Once you have your strategic price, Kim and Mauborgne advise you to calculate your target cost by deciding what profit margin you want and then applying it to your chosen price. They argue that you must not let costs dictate prices, nor should you lower your product’s benefits to match its costs, because doing so will jeopardize mass adoption. If you cannot reduce your costs to a level that allows for adequate profit, then they say your idea won’t work and you need to go back to the drawing board.

(Shortform note: Kim and Mauborgne’s directive to figure out your target price first and then manage your costs to achieve it could be considered a business application of Stephen Covey’s directive to begin with your goal in mind. Beginning with a clear understanding of the desired end-state (or in this case the retail price) allows you to chart a course to it and assess its feasibility more definitively.)

3. Execution

Now that you’ve got a strategy, it’s time to execute it. Kim and Mauborgne identify four hurdles that you’ll have to overcome to implement a blue ocean strategy at your company, and offer advice on how to overcome them.

1. The recognition shortfall: Before you can implement a blue ocean solution, you have to convince your stakeholders that there’s a problem worth solving. Arrange for them to meet dissatisfied customers, or otherwise bring them face to face with the problem, rather than relying on impersonal metrics.

(Shortform note: Make sure you’re personally familiar with the problem yourself too, so you can present your solution at a personal level, in a way that will serve your stakeholders’ best interests. According to Daniel Pink, this is one of the keys to effective selling.)

2. The capital shortfall: Kim and Mauborgne observe that companies in need of strategic change often have a resource shortfall. To work with this problem, the authors advise you to consider where your resources are earning the highest and lowest value per dollar spent, so that you can maximize your returns by shifting resources around. 

(Shortform note: In The 48 Laws of Power, Robert Greene echoes this principle and generalizes it, saying that the key to moving forward is focusing on what will generate the greatest benefit. He applies this not only to physical resources but also to relationships and alliances.) 

3. The initiative shortfall: Instilling in your team the motivation to make the change can be a hurdle in itself. Kim and Mauborgne advise breaking down your strategy into small, actionable blocks so the change doesn’t seem so daunting. 

(Shortform note: In Tiny Habits, Dr. BJ Fogg proposes that the key to changing a person’s behavior is designing a change that’s small enough they don’t need tremendous motivation to change.)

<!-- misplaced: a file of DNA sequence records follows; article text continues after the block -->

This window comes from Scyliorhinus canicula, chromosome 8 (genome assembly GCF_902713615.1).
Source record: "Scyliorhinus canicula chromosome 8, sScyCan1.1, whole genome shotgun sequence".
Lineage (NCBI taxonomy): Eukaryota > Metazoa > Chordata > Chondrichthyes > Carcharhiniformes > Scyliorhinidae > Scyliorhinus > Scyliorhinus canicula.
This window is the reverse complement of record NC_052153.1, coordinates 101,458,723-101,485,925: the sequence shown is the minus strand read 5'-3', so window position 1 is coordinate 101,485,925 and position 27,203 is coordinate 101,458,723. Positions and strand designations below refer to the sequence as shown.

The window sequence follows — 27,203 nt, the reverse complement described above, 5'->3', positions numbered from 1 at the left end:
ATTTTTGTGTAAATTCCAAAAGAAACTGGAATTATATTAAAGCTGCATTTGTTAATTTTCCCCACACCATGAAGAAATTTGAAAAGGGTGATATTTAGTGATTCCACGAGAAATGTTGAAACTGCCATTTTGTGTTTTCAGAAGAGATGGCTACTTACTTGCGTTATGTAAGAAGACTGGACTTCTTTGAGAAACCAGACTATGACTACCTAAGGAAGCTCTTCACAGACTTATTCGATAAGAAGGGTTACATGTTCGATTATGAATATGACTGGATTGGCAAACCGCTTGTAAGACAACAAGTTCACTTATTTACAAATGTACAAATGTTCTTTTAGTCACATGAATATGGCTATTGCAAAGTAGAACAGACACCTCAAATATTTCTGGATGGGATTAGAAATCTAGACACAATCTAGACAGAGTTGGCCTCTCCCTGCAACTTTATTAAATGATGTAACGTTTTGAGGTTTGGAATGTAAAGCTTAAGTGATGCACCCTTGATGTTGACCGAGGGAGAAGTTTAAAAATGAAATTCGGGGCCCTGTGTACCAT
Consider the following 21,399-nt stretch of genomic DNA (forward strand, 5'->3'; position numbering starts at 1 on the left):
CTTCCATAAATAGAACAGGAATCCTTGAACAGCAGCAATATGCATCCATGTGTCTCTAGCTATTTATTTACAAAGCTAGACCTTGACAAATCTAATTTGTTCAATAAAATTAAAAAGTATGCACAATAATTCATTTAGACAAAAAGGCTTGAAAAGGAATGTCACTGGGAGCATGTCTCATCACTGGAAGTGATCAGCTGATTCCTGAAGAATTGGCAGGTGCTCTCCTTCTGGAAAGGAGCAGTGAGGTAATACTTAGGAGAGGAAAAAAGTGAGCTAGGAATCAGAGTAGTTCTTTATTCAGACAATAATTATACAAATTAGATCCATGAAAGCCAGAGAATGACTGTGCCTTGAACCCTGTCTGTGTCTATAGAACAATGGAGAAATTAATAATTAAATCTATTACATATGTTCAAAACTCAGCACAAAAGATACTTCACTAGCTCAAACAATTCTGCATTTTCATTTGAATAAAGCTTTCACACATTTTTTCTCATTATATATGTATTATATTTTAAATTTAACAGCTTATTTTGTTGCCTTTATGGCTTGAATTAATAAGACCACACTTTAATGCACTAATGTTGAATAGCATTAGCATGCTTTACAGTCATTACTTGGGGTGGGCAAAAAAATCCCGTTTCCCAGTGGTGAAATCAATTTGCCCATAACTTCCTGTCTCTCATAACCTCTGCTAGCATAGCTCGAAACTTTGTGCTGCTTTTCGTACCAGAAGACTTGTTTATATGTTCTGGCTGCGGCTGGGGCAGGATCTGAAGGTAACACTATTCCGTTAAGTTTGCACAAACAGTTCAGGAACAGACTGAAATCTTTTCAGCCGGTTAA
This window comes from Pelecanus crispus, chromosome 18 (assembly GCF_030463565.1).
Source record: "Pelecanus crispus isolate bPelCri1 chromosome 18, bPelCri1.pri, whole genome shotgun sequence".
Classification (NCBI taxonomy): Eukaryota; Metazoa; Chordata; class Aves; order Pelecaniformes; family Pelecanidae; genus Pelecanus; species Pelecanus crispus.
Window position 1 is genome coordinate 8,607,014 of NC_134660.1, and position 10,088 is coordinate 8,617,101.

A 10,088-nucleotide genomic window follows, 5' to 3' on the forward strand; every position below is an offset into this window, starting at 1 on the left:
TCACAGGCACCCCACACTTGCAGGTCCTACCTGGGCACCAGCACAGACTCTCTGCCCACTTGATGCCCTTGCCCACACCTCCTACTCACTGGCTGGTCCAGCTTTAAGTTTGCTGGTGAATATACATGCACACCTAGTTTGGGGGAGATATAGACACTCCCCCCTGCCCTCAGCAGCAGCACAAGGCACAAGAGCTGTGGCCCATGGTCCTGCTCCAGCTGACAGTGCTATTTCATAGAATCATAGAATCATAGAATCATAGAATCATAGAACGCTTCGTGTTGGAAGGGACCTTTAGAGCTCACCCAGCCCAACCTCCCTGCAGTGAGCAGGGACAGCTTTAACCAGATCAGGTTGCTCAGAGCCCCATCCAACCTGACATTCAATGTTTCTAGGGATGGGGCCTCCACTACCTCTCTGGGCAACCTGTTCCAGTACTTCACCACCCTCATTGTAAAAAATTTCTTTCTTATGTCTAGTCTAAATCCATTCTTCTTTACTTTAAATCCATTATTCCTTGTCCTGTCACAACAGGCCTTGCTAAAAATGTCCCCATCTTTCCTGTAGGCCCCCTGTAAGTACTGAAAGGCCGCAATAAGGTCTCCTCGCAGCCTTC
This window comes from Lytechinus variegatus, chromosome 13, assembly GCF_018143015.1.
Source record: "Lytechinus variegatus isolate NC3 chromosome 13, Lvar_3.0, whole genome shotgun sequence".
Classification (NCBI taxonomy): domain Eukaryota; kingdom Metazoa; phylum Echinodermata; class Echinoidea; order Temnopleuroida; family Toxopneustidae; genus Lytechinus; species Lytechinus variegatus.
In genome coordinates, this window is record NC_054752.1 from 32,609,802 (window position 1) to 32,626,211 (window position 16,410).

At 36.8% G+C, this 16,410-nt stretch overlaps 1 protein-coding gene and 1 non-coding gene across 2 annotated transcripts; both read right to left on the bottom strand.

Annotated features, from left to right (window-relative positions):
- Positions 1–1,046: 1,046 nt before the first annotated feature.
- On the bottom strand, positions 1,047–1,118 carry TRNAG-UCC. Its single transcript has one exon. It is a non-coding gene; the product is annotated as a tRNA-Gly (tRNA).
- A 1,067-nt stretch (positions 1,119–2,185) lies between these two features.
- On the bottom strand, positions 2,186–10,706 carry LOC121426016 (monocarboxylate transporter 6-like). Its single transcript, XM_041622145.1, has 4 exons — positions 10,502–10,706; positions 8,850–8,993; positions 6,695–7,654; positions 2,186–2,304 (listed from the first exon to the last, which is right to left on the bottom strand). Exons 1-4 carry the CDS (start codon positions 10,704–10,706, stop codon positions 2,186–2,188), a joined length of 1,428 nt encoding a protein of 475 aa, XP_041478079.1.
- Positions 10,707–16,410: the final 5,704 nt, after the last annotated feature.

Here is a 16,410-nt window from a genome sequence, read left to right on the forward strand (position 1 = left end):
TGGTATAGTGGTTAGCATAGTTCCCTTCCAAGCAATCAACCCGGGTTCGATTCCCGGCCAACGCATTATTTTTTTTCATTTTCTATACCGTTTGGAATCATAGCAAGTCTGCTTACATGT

The authors also emphasize the importance of making your strategy implementation a fair process in order to rally your team behind it. If your team members feel listened to and respected in the decision-making process, they’ll more likely go along with a decision even if they personally disagree with it.

(Shortform note: In Never Split the Difference, Chris Ross and Tahl Raz observe that people will often go out of their way to oppose anything they see as unfair, even if it means making irrational choices. This is what you are trying to avoid: If people perceive your blue ocean strategy as an unfair change in the direction of the company, they may reject it despite its merits.)

4. The cooperation shortfall: Kim and Mauborgne observe that organizations often have internal battles to get things done. They advise having one person on your strategic management team who knows the corporate politics from firsthand experience. Her function is to help you anticipate who will side with you or against you, understand the opposition, and mobilize support.

(Shortform note: In The 48 Laws of Power, Robert Greene emphasizes that knowing your opponents’ secrets allows you to predict their behavior and ultimately control them. He suggests that if you engage with people in a friendly, interested manner, in a social setting, they will often reveal their interests, plans, and even weaknesses. If you are too well-known as a supporter of the coming changes, and you suspect that opponents of the changes won’t open up to you directly, you need someone on your team who can socialize for you to find out how people really feel.)

Blue Ocean Strategy: Book Overview

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  • What blue oceans are, and how you create one for your business
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  • The red ocean traps you have to avoid if you want business growth

Darya Sinusoid

Darya’s love for reading started with fantasy novels (The LOTR trilogy is still her all-time-favorite). Growing up, however, she found herself transitioning to non-fiction, psychological, and self-help books. She has a degree in Psychology and a deep passion for the subject. She likes reading research-informed books that distill the workings of the human brain/mind/consciousness and thinking of ways to apply the insights to her own life. Some of her favorites include Thinking, Fast and Slow, How We Decide, and The Wisdom of the Enneagram.